MACRA 911: Getting Started

On April 16, 2015, President Obama signed into law the Medicare Access and CHIP Reauthorization Act of 2015 (MACRA), significantly changing the health care financing system for the first time since 1965. The details of these sweeping changes are still being worked out, but all physicians should make plans for the new payment system.

MACRA repealed the Sustainable Growth Rate (SGR) payment system, which governed how physicians were paid under Part B of the Medicare program, and replaced its fee-for-service reimbursement model with a new two-track system requiring physicians to accept a certain amount of risk: Merit-based Incentive Payment System (MIPS) and Alternative Payment Models (APMs).

While MACRA only impacts Medicare payments, commercial payers typically follow Medicare’s payment models, and it is likely that risk will be more prominent in the commercial setting over the next several years. This is just the beginning of the official rulemaking process, but it is already clear that physicians will have a choice in whether to participate in MIPS or meet requirements for an APM.

The Medical Association is studying the proposed rule and may provide comments particularly on those provisions of the rule of most significance to smaller practices. The timeline of the implementation of MACRA is of the utmost importance in that physicians will begin reporting Jan. 1, 2017, which will affect Medicare payments in 2019. The Association will provide more information as it becomes available.

Here are the steps you can take to prepare your practice for one of the two new Medicare paths:

Review your quality measurement and reporting. Understanding current quality reporting requirements and how you are scoring across both the Medicare Physician Quality Reporting System (PQRS) and private payers will help your practice be better suited for the upcoming changes.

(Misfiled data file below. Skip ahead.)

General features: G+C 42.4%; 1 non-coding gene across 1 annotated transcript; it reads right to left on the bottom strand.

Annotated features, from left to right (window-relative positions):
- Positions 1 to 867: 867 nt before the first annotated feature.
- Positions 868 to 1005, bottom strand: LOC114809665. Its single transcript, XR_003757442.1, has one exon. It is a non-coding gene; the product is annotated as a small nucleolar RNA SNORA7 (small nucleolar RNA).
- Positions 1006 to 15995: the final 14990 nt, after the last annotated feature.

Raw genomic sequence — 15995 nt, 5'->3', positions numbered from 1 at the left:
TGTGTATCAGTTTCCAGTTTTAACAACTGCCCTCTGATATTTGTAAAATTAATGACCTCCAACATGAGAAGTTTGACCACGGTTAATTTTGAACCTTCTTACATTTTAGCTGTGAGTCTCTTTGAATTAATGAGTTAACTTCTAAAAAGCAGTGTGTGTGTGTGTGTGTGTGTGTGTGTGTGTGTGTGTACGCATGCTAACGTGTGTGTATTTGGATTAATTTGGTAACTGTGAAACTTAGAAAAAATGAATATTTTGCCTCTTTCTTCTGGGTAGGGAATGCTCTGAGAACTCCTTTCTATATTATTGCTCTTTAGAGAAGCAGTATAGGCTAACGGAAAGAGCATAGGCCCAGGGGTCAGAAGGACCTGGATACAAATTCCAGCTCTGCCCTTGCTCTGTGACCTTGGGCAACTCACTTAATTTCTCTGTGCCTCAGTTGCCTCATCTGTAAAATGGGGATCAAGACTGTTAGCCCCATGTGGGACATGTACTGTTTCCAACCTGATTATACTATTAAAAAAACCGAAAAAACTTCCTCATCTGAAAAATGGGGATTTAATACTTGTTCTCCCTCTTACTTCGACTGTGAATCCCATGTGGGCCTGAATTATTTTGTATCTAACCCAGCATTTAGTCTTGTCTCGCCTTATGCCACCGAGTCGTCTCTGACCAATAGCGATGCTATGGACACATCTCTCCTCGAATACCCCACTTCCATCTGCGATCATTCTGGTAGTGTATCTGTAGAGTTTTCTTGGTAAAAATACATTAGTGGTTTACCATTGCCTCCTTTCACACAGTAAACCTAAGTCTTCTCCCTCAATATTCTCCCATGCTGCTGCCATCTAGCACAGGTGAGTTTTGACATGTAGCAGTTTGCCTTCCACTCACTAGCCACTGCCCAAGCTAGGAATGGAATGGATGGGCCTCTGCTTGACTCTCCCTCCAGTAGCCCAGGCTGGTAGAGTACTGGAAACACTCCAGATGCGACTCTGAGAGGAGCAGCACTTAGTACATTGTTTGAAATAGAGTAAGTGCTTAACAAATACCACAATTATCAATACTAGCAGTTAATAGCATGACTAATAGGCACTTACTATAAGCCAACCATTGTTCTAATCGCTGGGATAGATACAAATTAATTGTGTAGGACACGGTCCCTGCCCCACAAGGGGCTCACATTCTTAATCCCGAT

Access and review your Medicare Quality and Resource Use Reports (QRUR) to see where you can make improvements related to cost ahead of time. Two particularly important components to identify as you prepare for meeting the care coordination requirements are: (1) your most costly patient population conditions and diagnoses, and (2) targeted care delivery plans for these conditions.

Tip: You can access your 2014 annual PQRS feedback reports and QRURs on the CMS Enterprise Portal using your Enterprise Identify Data Management account. Learn more about how to access these reports. If you are part of a large practice, you may need to talk to your administrator about accessing your QRUR.

Understand your patient data and benchmarks. Data registries can streamline reporting and improve performance scores. You can view a list of 2016 CMS-approved qualified clinical data registries and contact information on the CMS website.

Check on your electronic health record (EHR). If you use an EHR, contact your vendor to discuss how its product supports adoption of new payment models.

Make sure your EHR is certified to the Office of the National Coordinator for Health IT’s (ONC) 2014 or 2015 certification requirements. Using a 2014 or 2015 edition EHR is essential for participation in either MIPS or APMs.

Ask your vendor when it will update your software to the 2015 certified edition and whether reporting quality measures through the EHR is a viable option based on the proposed MIPS quality requirements.

Tip: You can check your product’s certification in a listing by the ONC.

For more information on how to prepare for the new Medicare payment systems, review this MACRA checklist.

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